OP hints , though admittedly does not say explicitly, that bracket will be lower later: (from OP) "Instead, I was wondering whether there might be some advantage to save highly taxable funds, like bond funds or reit funds in a non-deductible IRA to avoid getting 1099's from these investments during my high tax-bracket years (now)."
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Old 04-08-2014, 06:21 PM   #50
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I don't hold any fixed income in my taxable account. All fixed income (including the Pedfed CD) is in tax-deferred accounts where it is deferred ordinary income.

My taxable account is domestic equities that generate tax free qualified dividends and some international equities that generate dividends that are partially qualified and also provide me with a credit for foreign taxes paid and both provide me with tax free capital gains.

My effective federal tax rate on my taxable account investment income and capital gains last year was 2.2% (taxes/income with/without taxable account dividends and capital gains).

During your earning years, was your income low enough that you qualified to contribute to deductible IRAs or Roth IRAs? Are those what make up your deferred accounts?
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Old 04-08-2014, 06:27 PM   #51
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A (sort of) thought experiment regarding taxable versus tax-deferred IRAs.

Back in the early to mid 1990s we purchased granted incentive stock options. Most of us purchased with after tax funds, so these became part of our retirement portfolio.

But one older colleague somehow swung it to purchase his stock options through an IRA. He must have had a rollover IRA from a previous job in a brokerage account, but I think it still took considerable finagling to pull that off.

We paid no taxes as our company stock appreciated considerably because it was all unrealized gain. It ultimately grew enough to retire early.

Later, as we got ready to retire we finally started to diversify that stock. We paid a straight 20% at first, then later 15%, and still hold some of the original investment. We are in the 15% tax bracket, pay 0% on some of our cap gains/qualified dividends, we get hit with a little AMT at times due to a high amount of cap gain/qualified dividend income but still our effective tax rate stays well below 15% overall.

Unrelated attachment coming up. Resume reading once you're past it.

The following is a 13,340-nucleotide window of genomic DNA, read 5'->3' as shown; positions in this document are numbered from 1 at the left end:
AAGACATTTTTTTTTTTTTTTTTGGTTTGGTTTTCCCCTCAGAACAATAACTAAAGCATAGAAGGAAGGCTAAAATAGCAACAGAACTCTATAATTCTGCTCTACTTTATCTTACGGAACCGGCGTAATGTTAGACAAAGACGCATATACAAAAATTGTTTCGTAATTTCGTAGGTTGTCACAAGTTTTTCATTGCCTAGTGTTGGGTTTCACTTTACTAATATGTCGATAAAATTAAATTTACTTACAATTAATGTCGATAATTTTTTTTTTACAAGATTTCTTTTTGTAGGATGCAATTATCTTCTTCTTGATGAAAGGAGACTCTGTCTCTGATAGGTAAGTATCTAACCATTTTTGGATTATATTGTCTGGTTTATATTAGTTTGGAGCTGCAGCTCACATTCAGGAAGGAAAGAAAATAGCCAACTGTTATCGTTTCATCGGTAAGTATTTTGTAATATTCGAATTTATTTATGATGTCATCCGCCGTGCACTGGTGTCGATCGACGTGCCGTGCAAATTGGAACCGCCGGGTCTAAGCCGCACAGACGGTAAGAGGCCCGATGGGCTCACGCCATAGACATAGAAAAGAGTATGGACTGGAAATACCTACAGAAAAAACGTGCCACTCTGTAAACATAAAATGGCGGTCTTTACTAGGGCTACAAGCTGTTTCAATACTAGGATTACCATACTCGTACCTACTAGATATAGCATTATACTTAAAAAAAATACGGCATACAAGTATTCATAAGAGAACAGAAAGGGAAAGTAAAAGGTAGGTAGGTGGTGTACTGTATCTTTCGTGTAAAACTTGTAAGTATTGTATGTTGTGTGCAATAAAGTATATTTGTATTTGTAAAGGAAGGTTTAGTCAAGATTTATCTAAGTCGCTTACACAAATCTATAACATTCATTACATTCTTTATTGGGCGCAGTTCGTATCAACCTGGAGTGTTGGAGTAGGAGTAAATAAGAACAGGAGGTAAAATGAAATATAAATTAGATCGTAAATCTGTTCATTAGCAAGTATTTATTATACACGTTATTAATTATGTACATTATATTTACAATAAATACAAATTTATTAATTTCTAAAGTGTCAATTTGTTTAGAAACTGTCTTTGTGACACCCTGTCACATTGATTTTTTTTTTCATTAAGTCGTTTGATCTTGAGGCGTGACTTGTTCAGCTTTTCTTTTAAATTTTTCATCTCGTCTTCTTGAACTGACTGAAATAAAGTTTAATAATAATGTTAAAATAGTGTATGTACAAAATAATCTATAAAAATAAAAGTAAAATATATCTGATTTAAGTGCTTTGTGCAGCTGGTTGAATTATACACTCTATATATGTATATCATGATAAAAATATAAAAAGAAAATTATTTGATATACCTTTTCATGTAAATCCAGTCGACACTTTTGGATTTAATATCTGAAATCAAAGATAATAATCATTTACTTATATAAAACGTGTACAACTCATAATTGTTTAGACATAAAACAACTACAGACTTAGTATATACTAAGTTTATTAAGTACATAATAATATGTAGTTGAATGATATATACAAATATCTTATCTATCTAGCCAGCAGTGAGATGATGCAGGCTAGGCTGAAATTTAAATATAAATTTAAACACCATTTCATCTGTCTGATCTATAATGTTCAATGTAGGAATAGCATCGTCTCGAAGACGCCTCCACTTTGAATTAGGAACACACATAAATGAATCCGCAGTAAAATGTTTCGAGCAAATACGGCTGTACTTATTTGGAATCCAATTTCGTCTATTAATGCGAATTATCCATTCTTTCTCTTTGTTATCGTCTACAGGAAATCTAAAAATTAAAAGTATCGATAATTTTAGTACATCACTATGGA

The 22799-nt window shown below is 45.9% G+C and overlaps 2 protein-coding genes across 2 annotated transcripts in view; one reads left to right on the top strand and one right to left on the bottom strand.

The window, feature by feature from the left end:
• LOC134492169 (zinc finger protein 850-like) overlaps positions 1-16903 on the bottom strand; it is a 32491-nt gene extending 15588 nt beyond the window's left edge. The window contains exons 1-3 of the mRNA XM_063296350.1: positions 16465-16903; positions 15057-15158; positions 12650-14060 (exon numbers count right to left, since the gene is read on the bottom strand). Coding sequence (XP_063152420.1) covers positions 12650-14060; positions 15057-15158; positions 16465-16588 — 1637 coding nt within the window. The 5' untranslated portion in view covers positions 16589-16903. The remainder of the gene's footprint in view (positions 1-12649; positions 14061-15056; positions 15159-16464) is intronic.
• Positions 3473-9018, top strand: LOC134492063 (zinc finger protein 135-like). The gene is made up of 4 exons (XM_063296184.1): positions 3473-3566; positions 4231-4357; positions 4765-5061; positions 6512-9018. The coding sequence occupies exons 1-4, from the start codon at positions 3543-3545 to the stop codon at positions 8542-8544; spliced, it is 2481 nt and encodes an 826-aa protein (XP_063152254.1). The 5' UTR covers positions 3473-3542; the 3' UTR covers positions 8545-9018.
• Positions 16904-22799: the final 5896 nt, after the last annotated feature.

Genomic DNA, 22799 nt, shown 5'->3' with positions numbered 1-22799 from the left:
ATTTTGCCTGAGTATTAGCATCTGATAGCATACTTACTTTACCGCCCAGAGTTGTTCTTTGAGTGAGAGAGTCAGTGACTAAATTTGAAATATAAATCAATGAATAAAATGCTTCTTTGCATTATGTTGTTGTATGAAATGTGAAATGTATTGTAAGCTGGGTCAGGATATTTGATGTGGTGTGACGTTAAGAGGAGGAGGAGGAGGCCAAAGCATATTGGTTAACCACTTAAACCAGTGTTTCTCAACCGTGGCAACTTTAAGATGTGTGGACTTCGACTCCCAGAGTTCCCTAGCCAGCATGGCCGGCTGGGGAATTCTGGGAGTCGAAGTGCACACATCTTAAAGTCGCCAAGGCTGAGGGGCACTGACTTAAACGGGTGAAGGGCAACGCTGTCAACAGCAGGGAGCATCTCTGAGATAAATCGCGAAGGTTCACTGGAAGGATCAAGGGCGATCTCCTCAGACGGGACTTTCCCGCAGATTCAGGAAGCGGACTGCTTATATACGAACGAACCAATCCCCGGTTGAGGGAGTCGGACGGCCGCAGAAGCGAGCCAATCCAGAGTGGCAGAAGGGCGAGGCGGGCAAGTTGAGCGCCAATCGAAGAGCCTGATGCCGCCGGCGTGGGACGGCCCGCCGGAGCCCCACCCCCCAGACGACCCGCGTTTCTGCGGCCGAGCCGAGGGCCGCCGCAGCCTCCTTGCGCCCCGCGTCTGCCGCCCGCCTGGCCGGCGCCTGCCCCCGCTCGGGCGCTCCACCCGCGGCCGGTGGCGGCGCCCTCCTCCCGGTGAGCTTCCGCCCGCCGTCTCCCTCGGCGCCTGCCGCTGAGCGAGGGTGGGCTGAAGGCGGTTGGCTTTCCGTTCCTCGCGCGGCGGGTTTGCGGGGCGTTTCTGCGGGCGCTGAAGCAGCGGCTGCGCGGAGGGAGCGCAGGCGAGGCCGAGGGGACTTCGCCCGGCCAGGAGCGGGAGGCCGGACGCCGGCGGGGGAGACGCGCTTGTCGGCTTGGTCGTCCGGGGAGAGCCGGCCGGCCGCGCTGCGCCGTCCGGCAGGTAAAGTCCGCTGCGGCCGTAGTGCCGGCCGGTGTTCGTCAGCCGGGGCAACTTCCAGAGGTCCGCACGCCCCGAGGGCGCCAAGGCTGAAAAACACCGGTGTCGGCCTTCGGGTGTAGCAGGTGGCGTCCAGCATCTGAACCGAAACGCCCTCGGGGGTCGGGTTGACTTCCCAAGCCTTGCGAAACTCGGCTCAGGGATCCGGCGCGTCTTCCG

But my colleague who retired before I did, must have had to set up a 72T once he needed to draw on those funds. And then he would have been paying ordinary income rates on his withdrawals. One day he'll have to take RMDs.

I sometimes wonder whether he was glad he finagled to purchase in his IRA, or wished he hadn't. I know that later I was just fine with things being taxable, but initially I assumed he was making a very smart move.

I simply don't know enough about his case to really know.
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Old 04-08-2014, 07:30 PM   #52
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During your earning years, was your income low enough that you qualified to contribute to deductible IRAs or Roth IRAs? Are those what make up your deferred accounts?
Some deductible IRAs early in my career, but most my tax-deferred is from 401ks over the course of my career during my higher earning (and higher taxed) years.

Roths came into play later on once I went part time and are only 8% of the total.
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Old 04-09-2014, 09:15 AM   #53
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I simply don't know enough about his case to really know.
That seems to be the bottom line. Based on comments in the thread, it seems individual circumstances dictate whether a non-deductible IRA works out favorably or not. I funded non-deductible IRA's for a number of years many years ago. I invested in interest bearing instruments which seemed like a good buy at the time and just let things compound, tax shrinkage free, over the years. Now FIRE'd and in a lower tax bracket, I'm doing some Roth conversions and anything not converted will be part of upcoming RMD's, along with my 401k.